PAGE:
“Close your eyes. Relax,” he commanded. (By now I was going to have to go along with the gag whether I liked it or not.)

I closed my eyes as he stirred the bowl. It hummed and vibrated in my hands, traveling all the way up my arms to my skull. My brain hummed. My nose itched but I didn’t dare scratch. Slowly though, I softened a bit. The humming got louder and deeper; I felt its waves. And the space it made between me and my sorrow.

Once I peeked and he was looking around the store and nodded to a customer entering. Still, he kept his humming. And I couldn’t help smiling–half embarrassed, half something else. Something sweet and unexpected. He bonged the edges of the bowl like a bell. Once, twice, three times.

I opened my eyes. He was smiling at me. “Yes?” he said. “Relaxed?” He put the bowl down.

“Yeah, that was really sweet of you.” I was embarrassed now to find my hands still in his. I took them back and fumbled with my wallet.

“You want the bowl?” he said.

“No, no no,” I said. “But thank you.”

“Okay. Come back anytime. The bowl is here.”

And I did. Every damn day I was in that wretched place, I stopped by the Tibetan store and my angel–Alejandro–put my hands in his and sang the bowl.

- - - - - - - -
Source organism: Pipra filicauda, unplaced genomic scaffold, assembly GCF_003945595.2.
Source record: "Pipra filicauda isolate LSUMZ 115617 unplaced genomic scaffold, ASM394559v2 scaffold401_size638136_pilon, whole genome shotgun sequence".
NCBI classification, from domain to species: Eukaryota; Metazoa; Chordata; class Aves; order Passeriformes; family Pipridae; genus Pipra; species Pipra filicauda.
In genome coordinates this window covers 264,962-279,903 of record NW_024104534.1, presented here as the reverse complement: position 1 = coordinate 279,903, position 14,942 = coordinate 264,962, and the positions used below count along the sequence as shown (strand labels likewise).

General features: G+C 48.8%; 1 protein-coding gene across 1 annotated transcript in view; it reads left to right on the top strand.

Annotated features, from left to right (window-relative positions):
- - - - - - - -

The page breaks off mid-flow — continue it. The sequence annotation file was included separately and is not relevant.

The texture of pain

cement wallDespite the jumble of contradictory Sean sightings by the redwood encampment in People’s Park, I felt sure he had been there last night. I thought about how I had slept just blocks from him, my radar already casting its beams as I slumbered. And how he rested unknowingly nearby.

I wandered a few blocks down to Telegraph Ave., where an assortment of young street people were forming a gauntlet at sidewalk’s edge. Many had dogs sporting bandanas. A few had cloths spread on the sidewalk with odd wares: small rock and minerals samples, glass pipes, trinkets. I looked for Sean among them, hopeful in a way that he was part of this anarchist collective and not the crackheads in the park.

I stopped in front of a sweet-looking bearded man who was selling rock samples to show him my pictures of Sean. He recognized him immediately and said he passed this way daily, usually in the afternoon. And that he usually wore a straw hat, a kind of cowboy affair. I tried to imagine Sean in such a getup–he always hated hats, and cowboys for that matter. “If you just hang around here you’ll probably see him,” he said.

I pounded him with questions: How did he seem? Did he have friends? Was he okay? The young man–whose name I later learned was J.–was thoughtful in responding. “He’s a bit of a loner,” he said. “He seems a little spaced out. Sometimes he talks to himself.” My heart sank.

I was too buzzed to linger, so set off to see if I could find Sean in the streets. I stopped a vendor who was hawking a homeless newspaper. I bought one and showed him a photo of Sean. “Yeah, I just saw him at McDonald’s. He was with a girl. I think they do a bit of weed.” I asked for directions and sped off, my eyes combing the sidewalks and park benches hungrily.